Six houses of the future which will protect you from climate change

Six houses of the future which will protect you from climate change


Floods, droughts, hurricanes, forest fires, once rare weather events are becoming more common and powerful because of climate change. And it is impossible to deny. At the same time, more and more people move to cities around the world. This is a dangerous combination, as urban populations are more at risk of destruction from global warming. Millions of people worldwide may be at risk only because of where I live now.

But a simple relocation of populations at risk, nothing will — for example, moving the fishing village will leave people without a livelihood, and the transport industry in the city will mean further destruction of the natural environment. We need to find more sustainable long-term solution is to create a home that will be hardy enough to survive frequent and extreme natural whims, without increasing carbon emissions into the atmosphere.

Experienced designers, architects and engineers worked diligently in finding a solution that would satisfy both of these problems: they developed a house that can survive future conditions on the Earth without damaging our environment even more. Here are some of the most creative ways by which we can adapt our habitats and to mitigate the negative effects of climate change.


Silaging is the practice of creating permanent settlements on structures located in areas outside the jurisdiction of any country — is becoming increasingly popular. In April 2017 this term was added to the Oxford dictionary of the English language, and with it came a new way of life, which uses 71% virtually untapped the surface of our planet — the ocean.

The sea levels were rising even faster than experts predicted, therefore, private firms, government, and researchers are increasingly turning their attention to the oceans. Open waters far from any land, is not the most attractive or the available space for settlement, but as the melting ice caps and the flooding of populated areas, we may have to evolve and adjust to life in the water.

Many projects, some in development, some completed, aiming to transform the ocean to a new land with sand or fill. Such projects, for example, in the United Arab Emirates has significantly expanded the inhabited area.

But add sushi does not mean to solve the problem with the tides and sea-level rise. Alternative: settle on the water surface on a floating island.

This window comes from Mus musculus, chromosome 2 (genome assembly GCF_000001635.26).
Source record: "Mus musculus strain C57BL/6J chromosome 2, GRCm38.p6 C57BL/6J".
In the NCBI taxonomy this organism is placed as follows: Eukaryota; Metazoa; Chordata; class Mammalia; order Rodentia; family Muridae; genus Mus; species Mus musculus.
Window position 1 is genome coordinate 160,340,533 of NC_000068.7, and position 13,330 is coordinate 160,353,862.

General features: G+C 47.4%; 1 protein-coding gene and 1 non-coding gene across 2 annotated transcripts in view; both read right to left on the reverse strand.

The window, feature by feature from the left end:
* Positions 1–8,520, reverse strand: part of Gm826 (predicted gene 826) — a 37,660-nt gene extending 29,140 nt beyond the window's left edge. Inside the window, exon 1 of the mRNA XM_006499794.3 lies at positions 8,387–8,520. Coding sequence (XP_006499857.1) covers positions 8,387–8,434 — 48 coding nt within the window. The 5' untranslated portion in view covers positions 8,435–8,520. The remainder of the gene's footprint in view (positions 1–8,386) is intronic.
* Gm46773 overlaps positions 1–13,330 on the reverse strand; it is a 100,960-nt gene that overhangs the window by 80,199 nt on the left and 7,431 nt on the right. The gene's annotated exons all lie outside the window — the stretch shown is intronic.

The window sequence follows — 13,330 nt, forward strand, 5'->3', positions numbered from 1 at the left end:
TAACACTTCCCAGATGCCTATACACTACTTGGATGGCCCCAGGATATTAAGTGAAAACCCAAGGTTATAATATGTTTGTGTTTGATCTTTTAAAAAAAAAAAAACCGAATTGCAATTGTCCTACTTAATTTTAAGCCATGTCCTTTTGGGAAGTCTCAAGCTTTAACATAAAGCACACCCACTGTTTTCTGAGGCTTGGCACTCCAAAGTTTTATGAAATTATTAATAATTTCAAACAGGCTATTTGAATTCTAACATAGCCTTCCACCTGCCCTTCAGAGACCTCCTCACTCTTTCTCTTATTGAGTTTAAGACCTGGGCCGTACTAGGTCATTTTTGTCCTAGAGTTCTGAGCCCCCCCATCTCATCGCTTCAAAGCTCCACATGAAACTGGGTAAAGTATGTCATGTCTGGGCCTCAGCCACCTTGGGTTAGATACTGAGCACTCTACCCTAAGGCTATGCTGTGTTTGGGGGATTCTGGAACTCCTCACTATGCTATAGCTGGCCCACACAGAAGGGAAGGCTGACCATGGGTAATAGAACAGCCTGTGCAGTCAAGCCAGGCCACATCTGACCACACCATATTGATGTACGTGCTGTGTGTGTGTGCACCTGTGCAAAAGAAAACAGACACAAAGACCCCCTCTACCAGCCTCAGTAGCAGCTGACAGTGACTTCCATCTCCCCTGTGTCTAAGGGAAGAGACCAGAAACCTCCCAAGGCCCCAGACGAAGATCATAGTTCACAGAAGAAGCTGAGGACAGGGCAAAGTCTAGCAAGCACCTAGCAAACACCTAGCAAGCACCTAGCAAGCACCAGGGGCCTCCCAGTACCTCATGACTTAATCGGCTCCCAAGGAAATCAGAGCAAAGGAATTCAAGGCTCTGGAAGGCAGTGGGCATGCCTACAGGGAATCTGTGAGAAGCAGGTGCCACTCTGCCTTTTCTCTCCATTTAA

Floating island

The concept of a settlement on water is not new: the inhabitants of lake Titicaca began to build their villages hundreds of years ago on a floating, interconnected rafts of floating reeds.

Seasteading Institute, a global team of biologists, engineers, investors, and environmentalists gathered in 2008 with an ambitious goal: to design a modular, fully functional and floating “eco-village”. Floating Island Project was to use concrete structures to floating platforms, are also enshrined at the ocean floor. These Islands can be moved and rebuilt in accordance with the needs of the inhabitants of the island. His initial design allowed 250 people live on 11 platforms with the possibility of further additions. Instead of living independently on land, the “floating island” was specially built for protected waters, and it was still possible to reach from shore.

In January, the government of French Polynesia, a collection of 118 Islands stretching for over 2000 kilometers across the southern Pacific, signed a Memorandum with the Seasteading Institute and affiliated startup Blue Frontiers to begin the development of a pilot project of a floating island in 2020.

Seasteading Institute has proposed to build the first island village in 2020 in the lagoon off the coast of South Tahiti. The floating island will be tied to the bottom of the ocean about a kilometer from the shore, with platforms the size of a Golf Playground. “We have bungalows, we have flats, apartments, research institutions, underwater restaurant,” said in an interview with NBC News, Joe Quirke, President of the Seasteading Institute. “It will be an independent tourist attraction, demonstration of a stable society”.

The Institute will use the floating village of Tahiti to test a range of sustainable technologies, such as using recycled plastics and the local coconut fiber as building materials. This will show whether people live like this and whether ecotourism to be a viable basis for the local economy.

Floating Islands particularly acute need of French Polynesia — a narrow proximity of the Islands to the sea makes them vulnerable to sea level rise over the next century. The newest model predicts that by the year 2100 will be under water from 5 to 12 percent of the Islands. Thousands of people live on a few metres above sea level, so a disaster could happen at any moment. And it’s not just the sea level rise — more severe and frequent storms caused by warming seas can be an even more serious threat.

Pinning from the ocean floor means that the very floating island is heavily exposed to bad weather. Even in calm waters, can have devastating consequences for the Islands. Access to basic needs like fresh water and fuel also be a problem — floating communities will be difficult to fully get rid of dependence on mainland support.

House of yachts-amphibious

The transition to the ocean may be useful not only for those who need it most, but for those looking for luxury. Design company Arkup promises runs on the energy of the sun “luxurious and livable yacht” for those who can spare 2-3 million dollars.

Rectangular 25-metre vessel Arkup accommodates four bedrooms and more than 371 square meters of luxury. Electric thruster in the lower part of the boat, move the boat. Four 13-metre hydraulic blade (long tubular protrusions) on each corner lift it above the surface of the ocean.

The company promises to bring modern, environmentally friendly technologies in its habitable yacht. The ship is completely powered by solar energy and contains its own water purification systems, as well as local waste management, allowing the ship to function outside of the grid.

Stronger storms of the future probably won’t be a problem. Architect and partner Arkup Cohen Olthuis said that livable boat can withstand winds at speeds of 251 km/h, equivalent to category 4 hurricane.

While the initial expenses for this sort of life are definitely the large, renewable energy and clean rainwater will mean that yacht owners do not have to pay any bills. And possibly taxes.

Arkup plans to begin construction of the first prototype in 2017, in Miami. Olthuis believes that in Miami, Tokyo and new York will appear more floating households in the next 5-10 years.

Erode the storm

Climate change is likely to make hurricanes more intense. Hurricane season 2017 fell into this trend, although the storm was not more than usual, they were very powerful and broke the 124-year record.